Active learning occurs when children are motivated and interested. Children need to have some independence and control over their learning. As children develop their confidence, they learn to make decisions. It provides children with a sense of satisfactions as they take ownership of their learning.
Creativity and Critical Thinking
Children should be given an opportunity to be creative through all areas of learning, not just through the arts. Adults can support children’s thinking and help them to make connections by showing genuine interest, offering encouragement, clarifying ideas and asking open questions. Children can access resources freely and are allowed to move them around the classroom to extend their learning.
Transition to KS1
The transition from the EYFS syllabus to KS1 can be made at a time appropriate to the individual child’s needs. Most children transition from the EYFS syllabus towards the end of Term 2.
Health and Safety
The school’s Health & Safety Policy outlines the safe codes of practice for our school and provides the necessary guidance on the response and the reporting of all incidents.
Children are encouraged to assess hazards and discuss the appropriate precautions. Children are taught the appropriate safe practice when using equipment and they are taught to make decisions safely independently. This will include:
- How to use equipment correctly and in accordance with health and safety guidelines;
- How to follow Fire safety procedures;
- Behaving in a considerate and responsible manner, showing respect for other people and the environment.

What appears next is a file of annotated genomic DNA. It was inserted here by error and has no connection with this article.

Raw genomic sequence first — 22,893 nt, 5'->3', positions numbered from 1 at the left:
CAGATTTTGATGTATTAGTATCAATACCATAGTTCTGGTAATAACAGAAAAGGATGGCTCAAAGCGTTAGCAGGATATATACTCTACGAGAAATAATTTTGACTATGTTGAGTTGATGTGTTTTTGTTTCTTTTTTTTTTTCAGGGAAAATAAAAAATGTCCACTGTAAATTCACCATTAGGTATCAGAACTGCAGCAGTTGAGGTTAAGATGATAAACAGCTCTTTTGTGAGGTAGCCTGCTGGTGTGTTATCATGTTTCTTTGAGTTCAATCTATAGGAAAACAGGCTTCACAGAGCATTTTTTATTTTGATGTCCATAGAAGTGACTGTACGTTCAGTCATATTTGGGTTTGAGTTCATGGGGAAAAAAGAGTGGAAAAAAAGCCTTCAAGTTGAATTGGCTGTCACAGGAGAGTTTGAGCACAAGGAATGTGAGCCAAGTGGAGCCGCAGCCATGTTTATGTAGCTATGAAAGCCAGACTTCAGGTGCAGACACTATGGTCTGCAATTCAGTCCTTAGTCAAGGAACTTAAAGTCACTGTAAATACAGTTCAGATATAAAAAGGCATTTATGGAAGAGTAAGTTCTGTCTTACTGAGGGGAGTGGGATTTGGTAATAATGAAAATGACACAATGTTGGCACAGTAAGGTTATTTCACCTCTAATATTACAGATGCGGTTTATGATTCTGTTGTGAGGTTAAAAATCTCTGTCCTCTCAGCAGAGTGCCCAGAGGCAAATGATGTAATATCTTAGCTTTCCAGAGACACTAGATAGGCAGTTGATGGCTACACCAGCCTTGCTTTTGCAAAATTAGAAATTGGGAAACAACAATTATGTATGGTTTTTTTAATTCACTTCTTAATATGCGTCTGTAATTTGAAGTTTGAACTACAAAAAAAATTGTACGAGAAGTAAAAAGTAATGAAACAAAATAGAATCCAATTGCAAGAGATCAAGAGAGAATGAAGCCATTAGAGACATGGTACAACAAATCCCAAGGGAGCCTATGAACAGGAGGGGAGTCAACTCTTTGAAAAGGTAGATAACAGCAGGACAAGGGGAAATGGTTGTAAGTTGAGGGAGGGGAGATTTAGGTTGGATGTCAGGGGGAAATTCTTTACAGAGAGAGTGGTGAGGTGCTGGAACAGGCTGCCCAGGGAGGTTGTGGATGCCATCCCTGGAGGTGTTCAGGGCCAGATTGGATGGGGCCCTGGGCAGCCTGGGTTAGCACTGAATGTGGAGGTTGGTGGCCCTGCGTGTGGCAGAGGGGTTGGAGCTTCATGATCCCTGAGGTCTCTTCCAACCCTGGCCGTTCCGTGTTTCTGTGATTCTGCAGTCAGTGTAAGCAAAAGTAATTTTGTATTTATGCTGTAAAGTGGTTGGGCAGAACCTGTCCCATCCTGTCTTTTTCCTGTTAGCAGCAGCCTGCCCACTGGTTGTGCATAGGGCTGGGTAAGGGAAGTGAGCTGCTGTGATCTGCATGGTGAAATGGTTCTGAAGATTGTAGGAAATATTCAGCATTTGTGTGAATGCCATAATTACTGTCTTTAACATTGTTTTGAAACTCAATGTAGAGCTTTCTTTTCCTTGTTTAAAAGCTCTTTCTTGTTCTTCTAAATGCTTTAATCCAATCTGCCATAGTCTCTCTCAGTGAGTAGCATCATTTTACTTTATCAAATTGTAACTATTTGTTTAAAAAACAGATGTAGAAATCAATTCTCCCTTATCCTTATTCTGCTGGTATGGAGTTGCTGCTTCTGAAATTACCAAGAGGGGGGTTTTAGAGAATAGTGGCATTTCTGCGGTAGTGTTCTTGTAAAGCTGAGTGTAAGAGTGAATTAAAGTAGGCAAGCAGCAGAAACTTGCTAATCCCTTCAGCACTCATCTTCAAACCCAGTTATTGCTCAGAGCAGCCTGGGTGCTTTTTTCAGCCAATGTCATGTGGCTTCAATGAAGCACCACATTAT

All EYFS staff regularly assess equipment, its use and the EYFS environment to ensure the safety of all. A risk assessment for both the inside and outside environment is completed and checked annually. Any issues of safety are brought to the attention of the caretaker and the health and safety committee.
A Risk Assessment will be completed for any educational visit.
Children use Computing in a wide variety of forms to develop skills and support a wide range of learning. They learn to use: laptops, iPads, cameras, video cameras, voice recorders and BeeBots during the EYFS. They are made aware of all the safety and appropriate use procedures. The children have regular timetabled sessions with the computing resources and they can access the classroom computers during their activity time.
When the computers are used in the EYFS without locked programmes, the children are given instructions and reminders about how to use the internet safely and reference to the infant E-safety poster is made. Monitoring and reporting of e-safety incidents with adult support is in line with the Acceptable Use Policy
Leadership and Management
The EYFS co-ordinator is responsible for:
- Understanding the requirements of the EYFS statutory framework and practice guidance;
- Preparing policy documents, curriculum plans, schemes of work etc. for the EYFS when appropriate;
- Encouraging staff to provide effective learning opportunities for all pupils;
- Helping all colleagues to develop their expertise and understanding of the EYFS;
- Collecting and auditing EYFS resources;
- Ensuring and moderating standards and formats for recording and assessment;
- Liaising with external EYFS practitioners and other Key Stage staff;
- Communicating developments in the EYFS, e.g. through staff meetings and distributing information;
- Organising and monitoring continuing professional development in the EYFS.
- Liaising with relevant organisations regarding the EYFS, e.g. advisory teachers, inspectors.
Monitoring and Review
The Headteacher, Foundation Stage co-ordinator and subject co-ordinators carry out monitoring of the EYFS in association with the EYFS Link Governor through observation and discussion as part of the whole school monitoring schedule.